Motor position and gears 

The question of which motor position and gearing type is best is a complex one. 


Mid motors dominated the test field. In general they offer the advantage that the motor can also benefit from the effect of the gears, just as much as the rider. This can have a positive effect on the efficiency of the drive system. However, the drivetrain is then loaded particularly heavily, because it must transmit the power of the electric motor alongside the rider’s own muscle power. Gearing systems popular on the market today typically reach their limits quite quickly under this double loading, and this shows up in much higher levels of wear or in a significantly reduced service life. This effect is especially pronounced on cargo pedelecs because of their higher total weight. The combination of mid motor and derailleur gearing gives especially high wear rates, so that replacement of chain and sprockets may be needed every 2,000 km or so. If hub gears are fitted then more robust chain or belt drives, with longer service lives, can be used. But hub gears, taken from ranges intended for standard bicycles, also quickly reach their limits and wear out faster when used with mid motors in cargo pedelecs. One way out is to use especially robust and generally high priced hub gearing systems such as Rohloff or NuVinci. The company CDS Bike from Sömmerda has found another completely different solution: they use the ERZMO mid motor, especially developed for use in cargo pedelecs, with an integrated gearbox. This approach promises excellent reliability. 

Hub motors in the front or rear wheel don’t load up the drivetrain, because the motor power works directly on the wheel. Silent direct drive motors in the rear wheel (on test: the BionX on the trioBike and the GoSwiss Drive on Hartje and Gobax) are powerful. But because of the low rotation rate, direct drive motors can drop into an unfavourable regime for efficiency when under high load, for example on hill starts or for extended climbing when loaded, and this can lead to increased energy consumption (= reduced range) or in the worst case to throttling back of the motor power. The direct drives on test had derailleur gears for the rider’s efforts. The combination of rear wheel hub motor and hub gears is also available on the market, but not currently in a performance class appropriate for a cargo pedelec.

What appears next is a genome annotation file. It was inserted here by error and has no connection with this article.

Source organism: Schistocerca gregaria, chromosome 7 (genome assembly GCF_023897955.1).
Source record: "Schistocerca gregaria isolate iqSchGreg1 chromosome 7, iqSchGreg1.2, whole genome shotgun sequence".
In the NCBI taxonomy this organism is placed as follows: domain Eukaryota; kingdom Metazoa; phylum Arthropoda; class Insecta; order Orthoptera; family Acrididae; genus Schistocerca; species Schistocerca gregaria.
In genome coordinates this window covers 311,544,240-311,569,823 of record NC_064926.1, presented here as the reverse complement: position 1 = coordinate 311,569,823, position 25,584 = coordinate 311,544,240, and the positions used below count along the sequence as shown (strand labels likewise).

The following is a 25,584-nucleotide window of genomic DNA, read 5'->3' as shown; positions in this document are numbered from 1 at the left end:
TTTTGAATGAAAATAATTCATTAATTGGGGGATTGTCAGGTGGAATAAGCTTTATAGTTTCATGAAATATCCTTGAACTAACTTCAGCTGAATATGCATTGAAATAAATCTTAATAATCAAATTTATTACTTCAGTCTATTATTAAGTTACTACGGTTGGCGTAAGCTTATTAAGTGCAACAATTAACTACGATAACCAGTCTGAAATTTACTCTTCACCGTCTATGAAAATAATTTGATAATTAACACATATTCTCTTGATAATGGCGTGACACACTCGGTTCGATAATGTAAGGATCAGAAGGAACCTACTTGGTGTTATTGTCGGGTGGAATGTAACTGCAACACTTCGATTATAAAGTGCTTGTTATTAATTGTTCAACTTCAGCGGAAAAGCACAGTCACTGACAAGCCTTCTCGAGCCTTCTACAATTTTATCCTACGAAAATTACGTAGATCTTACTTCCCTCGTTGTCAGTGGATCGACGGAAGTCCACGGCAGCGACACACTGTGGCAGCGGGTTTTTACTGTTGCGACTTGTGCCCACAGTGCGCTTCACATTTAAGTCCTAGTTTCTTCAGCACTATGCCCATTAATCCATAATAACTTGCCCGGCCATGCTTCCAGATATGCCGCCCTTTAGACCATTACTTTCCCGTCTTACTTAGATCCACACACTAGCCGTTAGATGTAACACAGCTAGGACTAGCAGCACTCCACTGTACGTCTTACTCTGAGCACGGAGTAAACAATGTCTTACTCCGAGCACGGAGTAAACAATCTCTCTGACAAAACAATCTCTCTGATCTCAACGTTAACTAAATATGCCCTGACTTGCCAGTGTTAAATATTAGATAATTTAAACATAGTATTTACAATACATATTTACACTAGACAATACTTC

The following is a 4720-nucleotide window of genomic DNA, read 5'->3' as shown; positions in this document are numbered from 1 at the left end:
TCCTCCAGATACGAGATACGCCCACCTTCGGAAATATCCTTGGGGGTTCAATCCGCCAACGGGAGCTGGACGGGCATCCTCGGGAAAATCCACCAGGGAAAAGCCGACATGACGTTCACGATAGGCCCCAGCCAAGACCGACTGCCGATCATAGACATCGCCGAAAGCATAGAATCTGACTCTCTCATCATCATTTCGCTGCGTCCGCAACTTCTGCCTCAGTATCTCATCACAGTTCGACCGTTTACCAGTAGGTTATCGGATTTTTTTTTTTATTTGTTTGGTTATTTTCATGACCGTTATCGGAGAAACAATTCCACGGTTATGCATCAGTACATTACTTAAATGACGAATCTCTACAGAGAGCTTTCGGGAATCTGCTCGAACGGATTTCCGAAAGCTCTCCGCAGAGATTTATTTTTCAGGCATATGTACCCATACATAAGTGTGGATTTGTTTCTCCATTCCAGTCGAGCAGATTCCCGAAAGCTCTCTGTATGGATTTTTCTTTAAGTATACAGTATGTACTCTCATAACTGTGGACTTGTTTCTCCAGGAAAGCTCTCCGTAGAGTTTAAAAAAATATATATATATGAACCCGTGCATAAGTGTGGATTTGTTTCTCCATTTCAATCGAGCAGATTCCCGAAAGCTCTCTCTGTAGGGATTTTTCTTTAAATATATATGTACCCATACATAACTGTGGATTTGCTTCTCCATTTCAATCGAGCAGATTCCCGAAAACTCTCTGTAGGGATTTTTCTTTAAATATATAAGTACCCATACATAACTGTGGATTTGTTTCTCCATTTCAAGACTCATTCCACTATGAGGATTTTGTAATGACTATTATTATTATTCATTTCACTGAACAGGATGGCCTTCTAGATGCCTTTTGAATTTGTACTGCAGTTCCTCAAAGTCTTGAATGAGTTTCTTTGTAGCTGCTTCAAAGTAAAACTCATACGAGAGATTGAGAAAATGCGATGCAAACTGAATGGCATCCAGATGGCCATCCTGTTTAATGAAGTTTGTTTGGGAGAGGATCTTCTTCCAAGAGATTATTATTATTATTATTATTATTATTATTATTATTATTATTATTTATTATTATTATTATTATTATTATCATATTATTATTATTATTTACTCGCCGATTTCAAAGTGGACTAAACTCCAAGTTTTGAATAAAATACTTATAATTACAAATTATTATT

More compact geared hub motors have a high rate of rotation even on slow hill-climbs, and hence a higher electrical efficiency, but as a rule they are significantly louder, and they are only seldom equipped with torque sensors which deliver a smooth riding sensation.

On single-track cargo pedelecs front motors have the advantage that the front wheel is usually smaller, and hence the lever effect is favourable for the motor (examples on test are the “Rapid” from Radkutsche and the “Long Harry” from Pedalpower). The Rapid from Radkutsche combines a Rohloff hub gear with a very powerful front hub motor which is controlled via a twist throttle, rather than though a responsive torque sensor. It takes a little time to get used to co-ordinating pedalling and the throttle properly. Because of the motor’s torque the front wheel can slip sometimes on not-so-grippy surfaces, and when only little payload is on board. But the motor does obey the direct commands of its controller. 

The all wheel drive assist from Marquardt was very interesting to test, and it is available commercially for the first time in the Pedalpower cargo bike. The ride performance figures show that on cargo bikes hub motors, especially with all wheel drive, have many convincing advantages over the popular mid motor systems. One additional advantage of front motor systems, which test riders really enjoyed, is increased stability when riding: the driven front wheel is more stable tracking out of turns, runs straight ahead better, and is less inclined to shimmy compared to other set-forwards front wheels on cargo pedelecs with mid or rear motors. 


Steering, and handling in general

One technical challenge for single-track cargo bikes of the “Long John” type concerns the forks and steering linkage for the front wheel, which is placed far out in front. Steering is usually handled via a push rod or a Bowden cable (as on the “eHarry” and “Long Harry” from Pedalpower in this test). But if the chosen design permits even a little play, the steering will become ‘floppy’. Manoeuvring these long bikes in confined spaces becomes significantly easier if the steering angle is not limited – although it’s then impossible to rule out over-steering as you ride. Another widespread problem on single-track cargo bikes is steering shimmy at higher speeds, usually triggered by a bump. The front wheel can then flutter alarmingly. On some test bikes that happened even before passing above 30 km/h, although it was significantly later than that on most. This would make the issue mostly irrelevant for everyday use. Nonetheless, manufacturers should inform their customers about this phenomenon.